An Education is a beautiful character-driven film, sharp, well-written, with very good acting all around. Carey Mulligan is the star of it all, as she gives a fantastic breakthrough performance.
Carey plays Jenny, a 1960s smart 16 year old dedicated to her studies and with a big dream of going to Oxford. But her convictions are challenged when she meets David, a charming richer man who introduces her to love, fun and society. Jenny’s dilemma is solved at the end of the film, but what’s more important is her emotional journey and Carey does a splendid job at making it all seem convincing and adequate.
I always got the feeling that Carey totally understands Jenny. We can imagine that’s not so hard to do, but it rarely is so dead on that you totally forget about the actress that IS acting [another great example this year: Gaby Sidibe]. I keep underlining this great achievement from Carey because it’s very important to me, for the performance to feel believable and more so relatable. Carey made Jenny very accessible and, as a big bonus point, also sweet, adorable, loveable.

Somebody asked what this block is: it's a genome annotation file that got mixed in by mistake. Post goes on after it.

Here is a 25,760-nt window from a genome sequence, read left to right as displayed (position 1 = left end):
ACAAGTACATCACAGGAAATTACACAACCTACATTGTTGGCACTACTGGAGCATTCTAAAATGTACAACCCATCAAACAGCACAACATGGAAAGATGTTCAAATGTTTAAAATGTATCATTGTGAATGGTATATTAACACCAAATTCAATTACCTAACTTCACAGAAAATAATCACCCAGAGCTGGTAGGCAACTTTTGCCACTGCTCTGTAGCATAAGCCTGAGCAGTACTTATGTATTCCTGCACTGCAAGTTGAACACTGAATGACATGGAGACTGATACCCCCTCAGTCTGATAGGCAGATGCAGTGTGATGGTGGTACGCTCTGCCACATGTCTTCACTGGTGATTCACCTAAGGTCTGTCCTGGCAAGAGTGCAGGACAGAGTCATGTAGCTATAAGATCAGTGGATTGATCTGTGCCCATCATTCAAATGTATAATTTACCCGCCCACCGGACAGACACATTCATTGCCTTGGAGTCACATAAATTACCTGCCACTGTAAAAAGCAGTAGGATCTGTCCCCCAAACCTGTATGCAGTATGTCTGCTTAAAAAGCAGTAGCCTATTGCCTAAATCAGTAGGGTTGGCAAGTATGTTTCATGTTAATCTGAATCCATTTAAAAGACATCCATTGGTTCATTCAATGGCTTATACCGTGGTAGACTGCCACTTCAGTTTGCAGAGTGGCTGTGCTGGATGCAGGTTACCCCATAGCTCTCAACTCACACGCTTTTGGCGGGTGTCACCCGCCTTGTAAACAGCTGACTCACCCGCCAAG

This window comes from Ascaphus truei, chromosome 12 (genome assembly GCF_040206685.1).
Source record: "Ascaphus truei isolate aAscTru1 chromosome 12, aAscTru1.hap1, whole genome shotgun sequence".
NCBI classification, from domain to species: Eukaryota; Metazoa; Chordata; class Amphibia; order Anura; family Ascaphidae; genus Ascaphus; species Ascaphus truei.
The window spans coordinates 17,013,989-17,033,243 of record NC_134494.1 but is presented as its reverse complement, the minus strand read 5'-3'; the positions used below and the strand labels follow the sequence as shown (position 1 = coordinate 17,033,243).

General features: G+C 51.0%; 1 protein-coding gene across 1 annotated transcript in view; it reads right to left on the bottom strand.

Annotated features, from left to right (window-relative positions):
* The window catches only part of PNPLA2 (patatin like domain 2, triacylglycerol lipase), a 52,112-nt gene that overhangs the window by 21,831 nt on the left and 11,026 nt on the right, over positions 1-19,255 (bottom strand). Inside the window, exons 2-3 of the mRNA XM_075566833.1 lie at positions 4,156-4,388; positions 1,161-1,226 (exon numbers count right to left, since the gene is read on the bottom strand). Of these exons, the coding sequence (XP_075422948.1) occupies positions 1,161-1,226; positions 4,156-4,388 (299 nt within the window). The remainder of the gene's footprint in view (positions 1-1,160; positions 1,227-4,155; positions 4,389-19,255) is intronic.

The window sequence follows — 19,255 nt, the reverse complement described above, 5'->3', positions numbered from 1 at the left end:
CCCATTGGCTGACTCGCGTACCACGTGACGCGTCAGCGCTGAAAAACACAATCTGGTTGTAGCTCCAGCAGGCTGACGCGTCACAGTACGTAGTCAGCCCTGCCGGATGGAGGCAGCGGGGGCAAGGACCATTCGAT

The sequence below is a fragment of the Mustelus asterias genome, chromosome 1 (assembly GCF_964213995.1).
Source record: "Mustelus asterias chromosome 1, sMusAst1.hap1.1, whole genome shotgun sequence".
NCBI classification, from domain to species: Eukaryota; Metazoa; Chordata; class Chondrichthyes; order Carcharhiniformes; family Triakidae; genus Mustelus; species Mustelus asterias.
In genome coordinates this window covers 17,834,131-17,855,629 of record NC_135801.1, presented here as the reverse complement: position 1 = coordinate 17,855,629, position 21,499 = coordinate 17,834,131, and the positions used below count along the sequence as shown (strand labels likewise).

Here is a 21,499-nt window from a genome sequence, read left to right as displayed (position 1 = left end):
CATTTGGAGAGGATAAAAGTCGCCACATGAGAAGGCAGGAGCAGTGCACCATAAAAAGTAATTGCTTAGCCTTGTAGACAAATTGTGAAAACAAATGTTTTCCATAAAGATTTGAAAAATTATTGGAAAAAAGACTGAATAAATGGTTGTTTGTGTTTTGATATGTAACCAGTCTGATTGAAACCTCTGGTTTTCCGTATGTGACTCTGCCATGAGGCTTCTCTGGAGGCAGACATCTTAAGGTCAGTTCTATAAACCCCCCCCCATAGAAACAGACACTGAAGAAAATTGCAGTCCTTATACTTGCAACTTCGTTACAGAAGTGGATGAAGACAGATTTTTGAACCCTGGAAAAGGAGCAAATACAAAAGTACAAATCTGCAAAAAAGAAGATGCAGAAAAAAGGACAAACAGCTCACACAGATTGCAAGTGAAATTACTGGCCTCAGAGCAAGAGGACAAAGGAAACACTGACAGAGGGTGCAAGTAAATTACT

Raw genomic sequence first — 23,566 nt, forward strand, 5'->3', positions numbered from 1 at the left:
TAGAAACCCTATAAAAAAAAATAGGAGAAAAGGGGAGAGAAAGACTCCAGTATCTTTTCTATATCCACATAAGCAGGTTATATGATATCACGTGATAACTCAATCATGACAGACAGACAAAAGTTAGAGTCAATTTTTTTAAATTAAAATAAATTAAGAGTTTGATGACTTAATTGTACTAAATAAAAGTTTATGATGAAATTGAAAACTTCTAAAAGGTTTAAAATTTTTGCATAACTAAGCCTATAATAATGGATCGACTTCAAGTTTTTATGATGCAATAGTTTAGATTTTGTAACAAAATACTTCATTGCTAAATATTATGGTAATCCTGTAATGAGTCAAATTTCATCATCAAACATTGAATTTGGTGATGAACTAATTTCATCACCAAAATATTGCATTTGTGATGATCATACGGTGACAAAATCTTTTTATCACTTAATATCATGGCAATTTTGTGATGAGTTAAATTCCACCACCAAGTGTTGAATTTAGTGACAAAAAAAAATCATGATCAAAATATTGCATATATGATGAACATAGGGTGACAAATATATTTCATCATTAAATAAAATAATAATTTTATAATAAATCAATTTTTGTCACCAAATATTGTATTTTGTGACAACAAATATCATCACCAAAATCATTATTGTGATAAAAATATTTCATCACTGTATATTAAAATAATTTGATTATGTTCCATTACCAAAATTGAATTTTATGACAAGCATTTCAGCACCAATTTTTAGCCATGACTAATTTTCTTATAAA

This is also to the screenplay’s credit. The film is meant to be light, but the fact that it’s funny means even more opportunities for Carey to spin the performance. Carey understands good subtle comedy, so her witty lines are always delivered perfectly and with the right timing. Her girlie way of being is adorable and her funny giggle in the rain scene is a very effective idea.
It’s hard to pick scenes where she acts best because she’s so consistent all throughout the film. However, I’m not sure you can sustain a great performance without dramatic scenes. Again, Carey knows how far to go and never overplays the suffering emotions of Jenny. The final talk with David is heartbreaking, and so is the moment of solitude crying when her father expresses his regrets about everything. And let’s not forget the energetic scene she shares with Emma Thompson, when Jenny confronts the headmistress about the purpose of education. It’s such a difficult, wordy scene to play and Carey does it justice, to say the least.
When the film came up, many said a star is born. It’s hard to predict what’s gonna happen with her career and I doubt she’ll ever top this fabulous breakthrough performance, but Carey seems to have the versatility and character understanding to become the finest actress of her generation. Her performance as Jenny is so natural, believable, relatable and a great full achievement that I’m sure people will be talking about it many years from now, more than any other Oscar nominees of her category. My rating is obvious: .